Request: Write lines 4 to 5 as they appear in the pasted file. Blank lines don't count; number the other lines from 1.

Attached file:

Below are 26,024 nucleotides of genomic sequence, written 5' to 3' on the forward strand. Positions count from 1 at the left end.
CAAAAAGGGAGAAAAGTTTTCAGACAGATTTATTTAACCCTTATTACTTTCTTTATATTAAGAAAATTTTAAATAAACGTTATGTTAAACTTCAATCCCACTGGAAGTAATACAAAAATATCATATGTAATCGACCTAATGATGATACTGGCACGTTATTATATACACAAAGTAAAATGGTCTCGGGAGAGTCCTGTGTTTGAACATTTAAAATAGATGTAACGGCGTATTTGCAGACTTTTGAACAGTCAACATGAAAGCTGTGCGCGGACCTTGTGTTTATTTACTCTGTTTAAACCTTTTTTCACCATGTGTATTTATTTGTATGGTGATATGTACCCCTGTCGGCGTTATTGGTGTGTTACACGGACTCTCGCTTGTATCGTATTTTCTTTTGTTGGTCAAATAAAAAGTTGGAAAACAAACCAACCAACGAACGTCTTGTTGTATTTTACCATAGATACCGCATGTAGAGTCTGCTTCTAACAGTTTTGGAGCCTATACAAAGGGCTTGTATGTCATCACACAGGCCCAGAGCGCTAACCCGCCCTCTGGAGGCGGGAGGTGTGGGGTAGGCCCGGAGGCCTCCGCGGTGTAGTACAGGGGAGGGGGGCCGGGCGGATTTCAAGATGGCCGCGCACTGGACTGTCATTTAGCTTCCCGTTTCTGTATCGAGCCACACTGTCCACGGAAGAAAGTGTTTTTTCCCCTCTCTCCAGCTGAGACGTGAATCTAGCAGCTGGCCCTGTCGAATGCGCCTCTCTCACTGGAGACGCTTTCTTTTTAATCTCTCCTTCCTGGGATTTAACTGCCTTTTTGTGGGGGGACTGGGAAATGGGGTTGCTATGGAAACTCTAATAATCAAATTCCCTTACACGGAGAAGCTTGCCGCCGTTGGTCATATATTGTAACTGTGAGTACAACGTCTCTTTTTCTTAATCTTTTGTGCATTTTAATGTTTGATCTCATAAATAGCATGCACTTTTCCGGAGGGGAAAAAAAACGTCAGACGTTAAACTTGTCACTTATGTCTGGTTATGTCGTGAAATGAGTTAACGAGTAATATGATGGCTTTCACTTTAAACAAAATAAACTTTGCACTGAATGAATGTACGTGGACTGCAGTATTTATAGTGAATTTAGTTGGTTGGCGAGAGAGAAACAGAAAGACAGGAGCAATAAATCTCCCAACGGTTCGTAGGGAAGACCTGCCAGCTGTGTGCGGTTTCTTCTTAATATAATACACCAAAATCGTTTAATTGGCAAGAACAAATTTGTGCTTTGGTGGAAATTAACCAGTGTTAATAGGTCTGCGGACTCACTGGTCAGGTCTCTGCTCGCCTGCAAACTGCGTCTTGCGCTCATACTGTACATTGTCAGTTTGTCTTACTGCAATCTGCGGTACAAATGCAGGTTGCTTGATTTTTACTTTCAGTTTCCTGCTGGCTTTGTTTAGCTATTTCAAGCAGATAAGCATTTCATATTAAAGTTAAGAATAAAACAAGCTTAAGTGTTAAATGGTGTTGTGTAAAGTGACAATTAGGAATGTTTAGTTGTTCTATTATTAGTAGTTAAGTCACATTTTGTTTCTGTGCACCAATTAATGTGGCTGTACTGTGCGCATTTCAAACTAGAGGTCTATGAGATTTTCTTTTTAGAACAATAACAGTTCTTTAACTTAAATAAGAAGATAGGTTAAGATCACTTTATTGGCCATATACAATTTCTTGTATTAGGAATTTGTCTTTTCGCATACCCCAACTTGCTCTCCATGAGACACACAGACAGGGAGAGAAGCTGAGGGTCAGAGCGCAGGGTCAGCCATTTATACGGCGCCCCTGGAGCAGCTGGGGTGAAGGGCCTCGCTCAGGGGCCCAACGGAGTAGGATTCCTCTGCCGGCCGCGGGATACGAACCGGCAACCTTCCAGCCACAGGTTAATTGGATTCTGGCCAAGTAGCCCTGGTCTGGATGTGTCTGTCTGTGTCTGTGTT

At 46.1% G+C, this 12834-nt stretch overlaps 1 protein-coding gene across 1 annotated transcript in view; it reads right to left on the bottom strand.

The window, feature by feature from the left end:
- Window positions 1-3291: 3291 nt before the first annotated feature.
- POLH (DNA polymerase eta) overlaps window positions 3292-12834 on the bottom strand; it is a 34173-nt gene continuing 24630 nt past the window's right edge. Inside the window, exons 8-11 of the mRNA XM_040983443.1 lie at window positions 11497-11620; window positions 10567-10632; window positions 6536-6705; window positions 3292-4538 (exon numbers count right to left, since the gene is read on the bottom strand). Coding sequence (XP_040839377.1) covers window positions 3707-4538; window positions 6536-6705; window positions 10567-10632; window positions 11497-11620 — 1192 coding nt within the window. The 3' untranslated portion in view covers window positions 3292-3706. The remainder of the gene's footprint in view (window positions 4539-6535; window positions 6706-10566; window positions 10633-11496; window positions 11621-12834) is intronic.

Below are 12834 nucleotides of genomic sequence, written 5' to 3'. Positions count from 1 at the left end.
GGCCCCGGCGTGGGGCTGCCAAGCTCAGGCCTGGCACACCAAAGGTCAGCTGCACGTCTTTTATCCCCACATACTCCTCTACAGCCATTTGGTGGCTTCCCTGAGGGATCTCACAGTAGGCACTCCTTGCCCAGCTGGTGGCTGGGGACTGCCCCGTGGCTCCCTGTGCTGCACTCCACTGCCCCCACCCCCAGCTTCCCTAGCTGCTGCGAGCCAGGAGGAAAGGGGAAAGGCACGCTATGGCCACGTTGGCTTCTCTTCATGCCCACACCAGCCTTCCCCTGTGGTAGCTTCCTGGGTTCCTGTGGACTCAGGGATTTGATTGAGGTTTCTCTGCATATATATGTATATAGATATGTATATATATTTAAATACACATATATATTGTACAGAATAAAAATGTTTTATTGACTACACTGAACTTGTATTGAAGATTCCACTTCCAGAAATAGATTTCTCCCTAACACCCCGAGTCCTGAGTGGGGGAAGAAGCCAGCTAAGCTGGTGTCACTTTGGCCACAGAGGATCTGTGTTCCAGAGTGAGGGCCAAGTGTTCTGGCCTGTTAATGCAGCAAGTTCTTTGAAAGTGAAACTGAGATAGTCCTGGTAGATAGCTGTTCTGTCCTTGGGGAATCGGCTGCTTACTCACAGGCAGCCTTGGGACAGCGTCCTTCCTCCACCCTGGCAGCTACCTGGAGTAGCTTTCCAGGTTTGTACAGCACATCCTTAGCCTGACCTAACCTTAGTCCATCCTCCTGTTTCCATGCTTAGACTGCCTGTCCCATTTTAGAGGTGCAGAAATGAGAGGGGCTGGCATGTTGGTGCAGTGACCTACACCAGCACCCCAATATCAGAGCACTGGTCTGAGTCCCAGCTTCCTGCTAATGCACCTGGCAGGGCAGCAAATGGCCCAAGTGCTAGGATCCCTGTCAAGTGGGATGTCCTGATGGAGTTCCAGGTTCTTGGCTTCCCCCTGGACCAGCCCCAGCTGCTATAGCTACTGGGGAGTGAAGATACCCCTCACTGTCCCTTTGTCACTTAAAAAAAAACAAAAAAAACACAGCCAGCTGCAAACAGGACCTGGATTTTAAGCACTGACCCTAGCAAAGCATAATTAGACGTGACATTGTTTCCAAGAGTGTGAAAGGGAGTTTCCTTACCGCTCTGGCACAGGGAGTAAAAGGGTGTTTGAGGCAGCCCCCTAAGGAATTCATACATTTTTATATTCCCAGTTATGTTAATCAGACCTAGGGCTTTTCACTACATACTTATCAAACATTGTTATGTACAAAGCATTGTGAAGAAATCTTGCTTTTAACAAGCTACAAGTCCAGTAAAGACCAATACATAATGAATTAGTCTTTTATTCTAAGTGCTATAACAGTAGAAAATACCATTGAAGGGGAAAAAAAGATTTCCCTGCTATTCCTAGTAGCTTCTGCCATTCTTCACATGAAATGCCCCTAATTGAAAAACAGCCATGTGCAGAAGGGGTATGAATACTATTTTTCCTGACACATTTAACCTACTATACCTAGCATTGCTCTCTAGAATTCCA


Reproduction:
The window, feature by feature from the left end:
- Window positions 1-3291: 3291 nt before the first annotated feature.